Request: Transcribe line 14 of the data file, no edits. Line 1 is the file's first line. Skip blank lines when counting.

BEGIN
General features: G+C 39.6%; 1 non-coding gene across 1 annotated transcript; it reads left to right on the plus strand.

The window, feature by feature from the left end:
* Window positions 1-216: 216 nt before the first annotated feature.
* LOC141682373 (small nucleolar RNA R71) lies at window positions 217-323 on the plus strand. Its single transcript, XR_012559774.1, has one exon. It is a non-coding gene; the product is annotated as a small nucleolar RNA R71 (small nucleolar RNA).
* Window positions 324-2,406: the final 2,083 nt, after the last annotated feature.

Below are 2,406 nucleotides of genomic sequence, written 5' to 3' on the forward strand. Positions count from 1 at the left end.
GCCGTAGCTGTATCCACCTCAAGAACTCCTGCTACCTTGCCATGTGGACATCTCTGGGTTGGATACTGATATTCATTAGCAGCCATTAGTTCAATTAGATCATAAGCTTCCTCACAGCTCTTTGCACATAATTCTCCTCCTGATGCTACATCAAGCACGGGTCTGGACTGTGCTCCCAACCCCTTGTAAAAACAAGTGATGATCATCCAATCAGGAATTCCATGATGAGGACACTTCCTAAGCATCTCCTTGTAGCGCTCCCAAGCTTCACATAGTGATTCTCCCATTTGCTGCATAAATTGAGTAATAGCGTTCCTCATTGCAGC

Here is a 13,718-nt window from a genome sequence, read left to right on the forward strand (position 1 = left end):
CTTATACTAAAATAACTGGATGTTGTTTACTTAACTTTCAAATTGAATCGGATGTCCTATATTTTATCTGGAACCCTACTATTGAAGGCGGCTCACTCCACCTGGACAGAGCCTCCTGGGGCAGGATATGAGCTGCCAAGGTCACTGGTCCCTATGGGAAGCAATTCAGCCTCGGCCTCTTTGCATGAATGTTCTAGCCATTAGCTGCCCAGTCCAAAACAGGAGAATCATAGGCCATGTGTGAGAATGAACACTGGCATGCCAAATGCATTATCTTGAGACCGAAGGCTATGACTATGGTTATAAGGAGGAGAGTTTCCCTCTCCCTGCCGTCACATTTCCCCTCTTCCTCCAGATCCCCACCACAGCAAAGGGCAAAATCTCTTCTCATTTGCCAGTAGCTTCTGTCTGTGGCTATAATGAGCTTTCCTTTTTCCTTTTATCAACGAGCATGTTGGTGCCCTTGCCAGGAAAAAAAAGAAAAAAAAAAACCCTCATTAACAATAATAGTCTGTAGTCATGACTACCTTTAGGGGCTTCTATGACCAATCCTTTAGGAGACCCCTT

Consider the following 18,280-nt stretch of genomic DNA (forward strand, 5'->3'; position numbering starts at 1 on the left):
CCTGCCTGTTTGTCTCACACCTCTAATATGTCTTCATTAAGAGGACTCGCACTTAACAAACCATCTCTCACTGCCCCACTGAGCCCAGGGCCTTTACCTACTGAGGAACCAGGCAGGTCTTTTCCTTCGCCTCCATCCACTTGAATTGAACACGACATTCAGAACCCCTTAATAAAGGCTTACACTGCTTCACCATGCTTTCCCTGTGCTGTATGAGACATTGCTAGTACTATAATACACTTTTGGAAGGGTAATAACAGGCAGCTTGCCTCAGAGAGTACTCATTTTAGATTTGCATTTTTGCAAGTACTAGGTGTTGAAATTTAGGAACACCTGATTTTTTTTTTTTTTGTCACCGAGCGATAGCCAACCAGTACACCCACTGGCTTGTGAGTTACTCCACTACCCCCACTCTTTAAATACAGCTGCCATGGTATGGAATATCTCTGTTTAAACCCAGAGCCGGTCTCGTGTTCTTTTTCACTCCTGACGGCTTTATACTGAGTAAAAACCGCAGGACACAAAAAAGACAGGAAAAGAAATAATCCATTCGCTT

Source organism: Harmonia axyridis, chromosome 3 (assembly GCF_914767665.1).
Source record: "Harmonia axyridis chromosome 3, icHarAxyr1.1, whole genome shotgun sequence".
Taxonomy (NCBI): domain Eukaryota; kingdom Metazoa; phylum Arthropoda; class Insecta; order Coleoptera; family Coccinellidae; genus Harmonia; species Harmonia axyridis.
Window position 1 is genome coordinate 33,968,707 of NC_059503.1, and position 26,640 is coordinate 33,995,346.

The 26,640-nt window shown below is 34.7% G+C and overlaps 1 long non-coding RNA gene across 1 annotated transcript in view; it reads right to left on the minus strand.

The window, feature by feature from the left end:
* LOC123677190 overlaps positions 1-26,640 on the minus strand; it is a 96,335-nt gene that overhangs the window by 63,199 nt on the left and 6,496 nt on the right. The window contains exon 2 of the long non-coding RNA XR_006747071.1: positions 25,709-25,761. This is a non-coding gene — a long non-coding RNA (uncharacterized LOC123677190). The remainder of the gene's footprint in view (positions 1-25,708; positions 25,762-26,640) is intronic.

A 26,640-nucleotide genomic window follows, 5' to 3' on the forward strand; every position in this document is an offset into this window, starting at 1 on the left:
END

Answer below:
Taxonomy (NCBI): domain Eukaryota; kingdom Metazoa; phylum Arthropoda; class Insecta; order Coleoptera; family Coccinellidae; genus Harmonia; species Harmonia axyridis.